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Can Paying Taxes Be a Good Problem?

Posted on July 29th, 2018

Jack Kern
Owner / President
Outsourced Accounting Department, Inc.

“I wish I knew where the money went!  I didn’t take any more salary, but I’m paying a lot more in taxes.”

A client of mine recently asked me this very question, which is a question I often hear from small business owners.  In most cases, it’s because they do not understand what “profit” really means since they are not seeing it accumulate in their personal bank account.  And some felt like they were actually losing money, and thought they were fine because that would “save them on taxes.”  So what are we really talking about here, and why is profit so important anyway since you just have to pay taxes on it?

And the answer is, your business cannot survive without profit.  Think of it in terms of your personal financial situation.  If your monthly mortgage payment is more than your monthly income, that shortfall has to come from somewhere.  You either need to increase your income, reduce your expenses, or pay the shortfall out of your savings account – at least until your savings run out.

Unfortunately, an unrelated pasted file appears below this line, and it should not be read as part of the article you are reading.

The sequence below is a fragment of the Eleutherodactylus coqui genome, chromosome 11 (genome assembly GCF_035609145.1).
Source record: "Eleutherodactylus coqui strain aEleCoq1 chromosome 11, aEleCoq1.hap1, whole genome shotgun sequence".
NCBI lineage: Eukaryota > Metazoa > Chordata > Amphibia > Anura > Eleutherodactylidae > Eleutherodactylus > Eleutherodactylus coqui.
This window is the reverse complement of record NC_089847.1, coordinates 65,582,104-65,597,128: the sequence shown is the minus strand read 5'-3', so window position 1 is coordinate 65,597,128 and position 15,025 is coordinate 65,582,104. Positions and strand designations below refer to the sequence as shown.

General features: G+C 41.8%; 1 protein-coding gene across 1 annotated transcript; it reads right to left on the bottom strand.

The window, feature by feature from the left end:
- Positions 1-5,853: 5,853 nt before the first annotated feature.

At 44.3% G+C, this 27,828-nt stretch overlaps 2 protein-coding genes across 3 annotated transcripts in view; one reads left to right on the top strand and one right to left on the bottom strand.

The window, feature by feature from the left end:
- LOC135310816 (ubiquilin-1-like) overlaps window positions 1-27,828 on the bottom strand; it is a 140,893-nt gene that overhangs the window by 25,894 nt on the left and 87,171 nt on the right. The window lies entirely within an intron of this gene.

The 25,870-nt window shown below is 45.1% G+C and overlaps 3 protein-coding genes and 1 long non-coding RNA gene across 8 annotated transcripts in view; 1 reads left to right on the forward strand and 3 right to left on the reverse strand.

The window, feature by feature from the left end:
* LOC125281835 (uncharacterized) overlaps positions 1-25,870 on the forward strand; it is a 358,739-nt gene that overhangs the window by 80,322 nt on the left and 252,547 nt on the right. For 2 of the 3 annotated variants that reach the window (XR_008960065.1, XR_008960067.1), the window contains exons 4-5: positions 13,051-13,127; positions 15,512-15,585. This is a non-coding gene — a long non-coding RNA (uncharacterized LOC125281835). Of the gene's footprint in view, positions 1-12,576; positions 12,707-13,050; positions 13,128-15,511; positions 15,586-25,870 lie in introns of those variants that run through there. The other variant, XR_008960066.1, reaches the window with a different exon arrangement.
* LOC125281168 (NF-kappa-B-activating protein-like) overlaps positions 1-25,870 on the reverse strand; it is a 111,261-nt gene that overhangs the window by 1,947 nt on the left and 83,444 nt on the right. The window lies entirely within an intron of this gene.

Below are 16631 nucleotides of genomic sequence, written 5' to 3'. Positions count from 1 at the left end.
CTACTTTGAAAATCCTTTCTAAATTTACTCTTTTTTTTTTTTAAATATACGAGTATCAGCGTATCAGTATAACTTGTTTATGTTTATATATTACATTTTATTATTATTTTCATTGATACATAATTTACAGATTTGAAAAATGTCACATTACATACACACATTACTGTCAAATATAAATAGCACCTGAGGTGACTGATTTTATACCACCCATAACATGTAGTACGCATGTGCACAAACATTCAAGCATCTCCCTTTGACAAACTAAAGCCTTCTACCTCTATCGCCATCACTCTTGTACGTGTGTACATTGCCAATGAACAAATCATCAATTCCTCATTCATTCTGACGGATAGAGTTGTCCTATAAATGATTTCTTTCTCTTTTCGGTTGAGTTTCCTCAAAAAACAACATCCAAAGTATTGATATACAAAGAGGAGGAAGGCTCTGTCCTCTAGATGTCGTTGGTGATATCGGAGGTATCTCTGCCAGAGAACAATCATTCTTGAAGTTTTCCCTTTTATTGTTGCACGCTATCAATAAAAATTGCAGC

A business is no different.  If it’s losing money, that shortfall has to come from somewhere, usually the owner, until (again) his or her savings run out, or by delaying payment to suppliers – until they cut you off.  So if you are one of those who thinks losing money to save on taxes is a good thing, be prepared for a nasty surprise not too far down the road.

Understand, we’re not talking about foregoing legitimate tax deductions and paying more taxes than you should.  Who wants to pay taxes, right?  So how is it that your business can be profitable, but yet you’re not feeling the joy in the form of a growing cash balance?  The short answer is that there is a huge difference between “profit” and “cash flow,” and between financial reporting for managing your business, and for tax purposes.